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Since the pandemic, telecommuting software has turned into one of the hottest tools you’ll need today. With everyone working from home, everyone needs a good way to communicate with others in the office. However, amid the rise of Zoom and Google Meet, one popular communication app has not joined in on the fun: WhatsApp. According to a new update, that’s rapidly changing. WhatsApp is introducing voice and video calls on desktop.

Compared to other apps, WhatsApp has quickly ascended into one of the most popular mobile communication tools. However, the app has never adopted a desktop version, outside of text messaging.

In the recently announced update, WhatsApp has started rolling out the update for its desktop users. (At the time of this writing, I already have the update on my laptop.)

Further, the update is optimized for any orientation. The desktop app can easily adapt to portrait or landscape orientations.

In terms of security, WhatsApp promises that the calls are end-to-end encrypted. The company is supposedly unable to listen in on calls on its end.

After the update, WhatsApp has also stated that it is working on a next one featuring group voice and video calls. Currently, the desktop update is only eligible for one-on-one calls. Still, it’s a useful feature for all users.

SEE ALSO: WhatsApp delays roll-out of new privacy policy until May

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Apps

Facebook unveils BARS, a TikTok-like app for rappers

Builiding a community dedicated for rappers

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Facebook has launched a new platform called BARS and it’s specially made for rappers. What’s its unique selling point? Unlike TikTok, BARS does not focus on transitions and lip-syncing to make content.

The app will allow budding rappers to focus on the lyrics rather than investing their time on expensive equipment and studios. You can choose from a wide array of premade beats, which can be leveraged by the rapper with their own lyrics and effects.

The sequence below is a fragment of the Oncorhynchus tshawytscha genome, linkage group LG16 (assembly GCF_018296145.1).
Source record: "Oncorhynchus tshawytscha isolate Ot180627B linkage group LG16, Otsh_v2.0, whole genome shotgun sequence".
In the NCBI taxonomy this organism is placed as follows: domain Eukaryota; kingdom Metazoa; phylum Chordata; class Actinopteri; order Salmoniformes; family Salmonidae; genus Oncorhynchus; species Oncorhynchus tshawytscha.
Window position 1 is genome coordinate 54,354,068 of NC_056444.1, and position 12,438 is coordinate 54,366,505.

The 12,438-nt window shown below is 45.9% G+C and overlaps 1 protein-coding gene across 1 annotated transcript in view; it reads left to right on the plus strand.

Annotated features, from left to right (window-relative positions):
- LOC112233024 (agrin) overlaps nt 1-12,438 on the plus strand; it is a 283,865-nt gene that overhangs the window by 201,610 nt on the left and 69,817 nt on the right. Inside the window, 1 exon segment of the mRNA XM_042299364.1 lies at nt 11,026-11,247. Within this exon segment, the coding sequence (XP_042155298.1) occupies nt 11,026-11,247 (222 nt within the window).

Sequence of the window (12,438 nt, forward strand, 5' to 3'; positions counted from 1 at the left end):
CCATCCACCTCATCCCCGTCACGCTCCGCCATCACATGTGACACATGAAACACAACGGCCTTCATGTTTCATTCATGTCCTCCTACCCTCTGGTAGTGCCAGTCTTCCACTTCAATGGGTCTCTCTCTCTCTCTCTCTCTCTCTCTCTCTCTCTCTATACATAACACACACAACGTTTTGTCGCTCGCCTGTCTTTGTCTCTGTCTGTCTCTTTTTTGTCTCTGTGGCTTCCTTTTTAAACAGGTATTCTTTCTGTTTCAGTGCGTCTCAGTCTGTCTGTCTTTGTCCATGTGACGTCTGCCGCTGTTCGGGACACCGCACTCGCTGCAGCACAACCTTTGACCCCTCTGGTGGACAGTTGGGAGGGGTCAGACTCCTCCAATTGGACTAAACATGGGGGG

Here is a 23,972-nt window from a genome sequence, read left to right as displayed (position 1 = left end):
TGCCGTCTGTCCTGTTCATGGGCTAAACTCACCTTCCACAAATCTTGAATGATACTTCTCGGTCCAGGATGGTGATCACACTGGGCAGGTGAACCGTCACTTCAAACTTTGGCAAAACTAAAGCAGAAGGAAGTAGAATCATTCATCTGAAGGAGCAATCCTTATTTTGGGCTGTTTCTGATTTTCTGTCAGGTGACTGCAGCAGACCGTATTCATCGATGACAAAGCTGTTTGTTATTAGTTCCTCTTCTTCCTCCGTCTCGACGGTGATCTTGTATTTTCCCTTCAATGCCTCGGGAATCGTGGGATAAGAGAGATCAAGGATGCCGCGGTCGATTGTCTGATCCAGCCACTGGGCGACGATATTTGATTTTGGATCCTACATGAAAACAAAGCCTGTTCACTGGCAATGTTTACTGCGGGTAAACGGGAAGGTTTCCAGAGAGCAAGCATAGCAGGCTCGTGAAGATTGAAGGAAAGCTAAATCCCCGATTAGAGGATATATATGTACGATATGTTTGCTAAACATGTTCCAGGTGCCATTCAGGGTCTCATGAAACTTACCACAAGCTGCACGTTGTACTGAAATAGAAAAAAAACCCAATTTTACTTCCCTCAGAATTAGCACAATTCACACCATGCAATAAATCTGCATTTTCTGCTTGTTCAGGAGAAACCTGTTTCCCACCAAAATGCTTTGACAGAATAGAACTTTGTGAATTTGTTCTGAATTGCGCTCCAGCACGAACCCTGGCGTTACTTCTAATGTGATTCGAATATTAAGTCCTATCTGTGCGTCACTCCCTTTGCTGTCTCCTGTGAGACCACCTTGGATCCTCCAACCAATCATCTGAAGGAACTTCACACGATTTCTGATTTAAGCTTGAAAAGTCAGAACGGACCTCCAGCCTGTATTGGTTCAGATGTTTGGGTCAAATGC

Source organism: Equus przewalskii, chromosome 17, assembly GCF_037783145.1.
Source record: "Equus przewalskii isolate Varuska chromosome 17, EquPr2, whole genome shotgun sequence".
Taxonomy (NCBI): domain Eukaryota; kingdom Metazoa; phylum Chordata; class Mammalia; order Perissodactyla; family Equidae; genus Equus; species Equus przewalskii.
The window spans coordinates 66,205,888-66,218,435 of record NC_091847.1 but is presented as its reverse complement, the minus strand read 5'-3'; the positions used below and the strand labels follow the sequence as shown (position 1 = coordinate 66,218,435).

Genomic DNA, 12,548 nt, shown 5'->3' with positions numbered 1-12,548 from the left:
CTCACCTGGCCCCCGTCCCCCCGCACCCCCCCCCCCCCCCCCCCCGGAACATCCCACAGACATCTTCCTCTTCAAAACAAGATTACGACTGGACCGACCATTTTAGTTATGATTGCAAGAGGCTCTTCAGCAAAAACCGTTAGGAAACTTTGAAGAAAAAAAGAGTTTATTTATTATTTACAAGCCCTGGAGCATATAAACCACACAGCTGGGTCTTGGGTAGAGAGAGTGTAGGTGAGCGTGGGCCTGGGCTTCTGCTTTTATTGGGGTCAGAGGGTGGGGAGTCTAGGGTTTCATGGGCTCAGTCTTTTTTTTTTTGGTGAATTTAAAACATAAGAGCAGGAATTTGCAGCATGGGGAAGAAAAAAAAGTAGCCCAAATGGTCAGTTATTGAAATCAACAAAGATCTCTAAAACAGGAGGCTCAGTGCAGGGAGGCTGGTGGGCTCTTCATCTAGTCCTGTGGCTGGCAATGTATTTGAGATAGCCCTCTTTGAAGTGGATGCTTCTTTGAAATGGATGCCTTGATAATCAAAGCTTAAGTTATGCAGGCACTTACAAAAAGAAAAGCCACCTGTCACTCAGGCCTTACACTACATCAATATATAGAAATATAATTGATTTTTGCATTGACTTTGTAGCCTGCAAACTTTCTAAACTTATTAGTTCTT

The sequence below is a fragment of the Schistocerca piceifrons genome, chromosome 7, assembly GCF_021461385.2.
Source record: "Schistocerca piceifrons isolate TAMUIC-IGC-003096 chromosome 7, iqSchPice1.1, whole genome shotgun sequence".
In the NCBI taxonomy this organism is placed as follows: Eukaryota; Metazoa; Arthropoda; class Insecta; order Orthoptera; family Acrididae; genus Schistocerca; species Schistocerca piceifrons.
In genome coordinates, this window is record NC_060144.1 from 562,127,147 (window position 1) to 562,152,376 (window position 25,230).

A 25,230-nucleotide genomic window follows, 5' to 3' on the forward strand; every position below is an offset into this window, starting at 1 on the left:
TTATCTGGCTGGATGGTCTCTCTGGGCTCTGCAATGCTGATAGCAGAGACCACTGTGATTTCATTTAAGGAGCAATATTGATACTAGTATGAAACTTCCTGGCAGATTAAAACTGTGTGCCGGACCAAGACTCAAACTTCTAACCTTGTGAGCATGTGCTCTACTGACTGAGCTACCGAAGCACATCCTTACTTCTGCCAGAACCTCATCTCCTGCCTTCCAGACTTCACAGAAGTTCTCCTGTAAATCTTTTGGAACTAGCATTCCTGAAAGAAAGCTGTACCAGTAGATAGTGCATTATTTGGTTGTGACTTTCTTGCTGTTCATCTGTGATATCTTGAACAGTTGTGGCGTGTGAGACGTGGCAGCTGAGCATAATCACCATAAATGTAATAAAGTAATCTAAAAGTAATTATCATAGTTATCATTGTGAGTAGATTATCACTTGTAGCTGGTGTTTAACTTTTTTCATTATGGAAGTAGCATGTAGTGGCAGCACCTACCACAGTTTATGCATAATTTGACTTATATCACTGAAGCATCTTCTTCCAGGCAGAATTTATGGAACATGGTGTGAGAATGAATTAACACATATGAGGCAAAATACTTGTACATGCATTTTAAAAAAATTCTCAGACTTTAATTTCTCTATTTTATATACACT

It also has a Challenge mode, wherein users can perform freestyle rap while incorporating auto-suggested lyrics. Aspiring rappers can just focus on the lyrics and record themselves to these beats. In addition, the app helps rappers finetune their craft as well with the help of auto-suggested rhymes while the user is writing.

BARS will let you select your rap experience level upon sign-up: Beginner, Intermediate, or Advanced. The Beginner selection will provide a handy auto-rhyme dictionary to help kickstart your experience. Advanced rappers get the Freestyle mode with several words to create an instantaneous rap.

Once users finish recording their videos in the app, they can share them across various social media outlets. The app has a TikTok-like feed where the discoverability is maximum. The app also promises “studio quality vocal effects,” including actual AutoTune.

After creating the videos, you can save them to your camera roll and share them on other social media platforms. For now, only a small number of iOS users can download the app in the US. Interested users can also sign up for the waitlist in the app.

BARS Community Manager DJ Iyer revealed in a blogpost that the Coronavirus pandemic has been one of the major reasons behind the creation of the app. “I know access to high-priced recording studios and production equipment can be limited for aspiring rappers. On top of that, the global pandemic shut down live performances where we often create and share our work,” he Iyer added.